The Kobo is a nice eInk device which has several advantages over the Nook.
The Kobo Mini is a little smaller than the Nook, so it fits more comfortably in a glider cockpit.
The Kobo has a reliable USB connector, so you don't need an IOIO box with it. Simply plug your GPS into the Kobo with a "Y" cable and an external 5V power supply
The Kobo's wifi supports direct download from the World Wide Turnpoint Exchange files for turnpoints, maps and airspace (you must be in range of a wifi connection)
The Kobo Glo is bigger than the Mini and smaller than the Nook. This might be popular!
Click here for instructions for installing Top Hat Soaring on your Kobo
Note: an OTG cable is optional for the Kobo, but not required. A normal USB cable will perform in almost the same way as an OTG cable on the Kobo. The only difference is that an OTG cable will allow the Kobo to charge more rapidly.
To transfer files or flight logs to your PC, click the "PC Connect" button on the Kobo, and use a standard micro USB cable to connect the Kobo to your PC. The Kobo will appear in your
Windows explorer as a drive.
Kobo to Collibri II
This image above connects a Kobo to a Colibri II. The same cable would work for a Nano.
The "Y" cable is needed to power the FTDI TTL-USB chip that is hidden inside the cable. The one I used was: FTDI Cable 5V VCC-3.3V I/O available from www.sparkfun.com for $18. Note that the Colibri II uses 3.3v for the Tx and Rx data, but requires 5V power which is what this cable provides.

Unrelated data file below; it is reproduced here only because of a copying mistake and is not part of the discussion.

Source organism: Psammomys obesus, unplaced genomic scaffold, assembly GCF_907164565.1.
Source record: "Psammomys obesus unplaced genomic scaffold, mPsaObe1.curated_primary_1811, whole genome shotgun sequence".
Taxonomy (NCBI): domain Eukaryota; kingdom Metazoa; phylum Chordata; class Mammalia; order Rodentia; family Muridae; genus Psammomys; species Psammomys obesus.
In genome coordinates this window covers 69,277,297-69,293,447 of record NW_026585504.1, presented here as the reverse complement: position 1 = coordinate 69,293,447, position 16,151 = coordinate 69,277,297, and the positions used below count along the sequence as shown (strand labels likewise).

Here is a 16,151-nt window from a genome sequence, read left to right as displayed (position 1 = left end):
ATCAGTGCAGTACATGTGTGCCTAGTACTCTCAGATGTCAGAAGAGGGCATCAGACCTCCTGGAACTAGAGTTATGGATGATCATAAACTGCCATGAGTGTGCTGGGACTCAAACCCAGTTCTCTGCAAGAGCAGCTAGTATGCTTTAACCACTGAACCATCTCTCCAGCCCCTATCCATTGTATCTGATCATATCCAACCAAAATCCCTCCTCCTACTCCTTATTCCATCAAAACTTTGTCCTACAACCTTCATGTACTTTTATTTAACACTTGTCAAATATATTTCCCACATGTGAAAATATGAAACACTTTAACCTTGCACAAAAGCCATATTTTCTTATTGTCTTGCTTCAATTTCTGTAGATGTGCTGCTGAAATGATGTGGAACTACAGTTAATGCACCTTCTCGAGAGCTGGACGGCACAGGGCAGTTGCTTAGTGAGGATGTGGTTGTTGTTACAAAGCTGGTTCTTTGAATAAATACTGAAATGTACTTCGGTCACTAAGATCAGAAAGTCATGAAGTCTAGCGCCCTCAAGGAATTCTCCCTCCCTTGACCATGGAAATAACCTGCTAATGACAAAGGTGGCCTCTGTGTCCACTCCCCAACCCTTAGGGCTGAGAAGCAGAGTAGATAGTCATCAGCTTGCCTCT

Example of an USB "Y" cable: http://www.amazon.com/gp/product/B00H3J0L0A
The Kobo connected to a hockey puck GPS receiver plugged into an micro USB adapter. A 12V to 5V power supply is connected with a "Y" to the USB cable.
This is the basic USB "Y" cable configuration. One arm of the "Y" goes to a 12v to 5v power supply. The female end of the "Y" can
be plugged into a hockey-puck USB (shown) or a serial-USB device (to a FLARM, GPS logger, or vario). The micro end of the "Y" goes to the Kobo.
A short video on connecting the Kobo to a USB device to talk to a Serial GPS Logger.
Cambridge 302 cable
The Kobo connected to a Cambridge 302 with a custom cable.
This is a "fancy" cable because it uses the proprietary 5V supplied by the 302 within the serial DB9 cable. The 5V + and - wires from the Cambridge serial cable
are spliced (soldered) to the red and black power wires of a USB A female cable.
A standard USB "Y" adapter connects
the 5V power from the Cambridge cable
the data from the RS232-USB adapter
a USB A Female to USB micro cable with right angle plug to the Kobo. (An OTG cable also works.)
The OTG cable is optional. A Y adapter with a micro USB end will also work.
Kobo Condor cable
You can connect the Kobo to your PC while using the Condor flight simulator with this cable. This also works with See You in playback mode. The PC recognizes the USB-Serial converter as a COM port so in Condor or See You you specify the COM17 (or whatever the number is). You need two USB-Serial converters connected together with the standard Kobo "Y" cable and an external power supply.
PC to Kobo cable
Download flights from the Kobo to your laptop after flying. This is just a normal USB cable.
External USB Card and GPS cable
You can connect a USB memory stick to the Kobo by either plugging it into the USB where the GPS would go, or attach both
together by using a 4-port USB hub.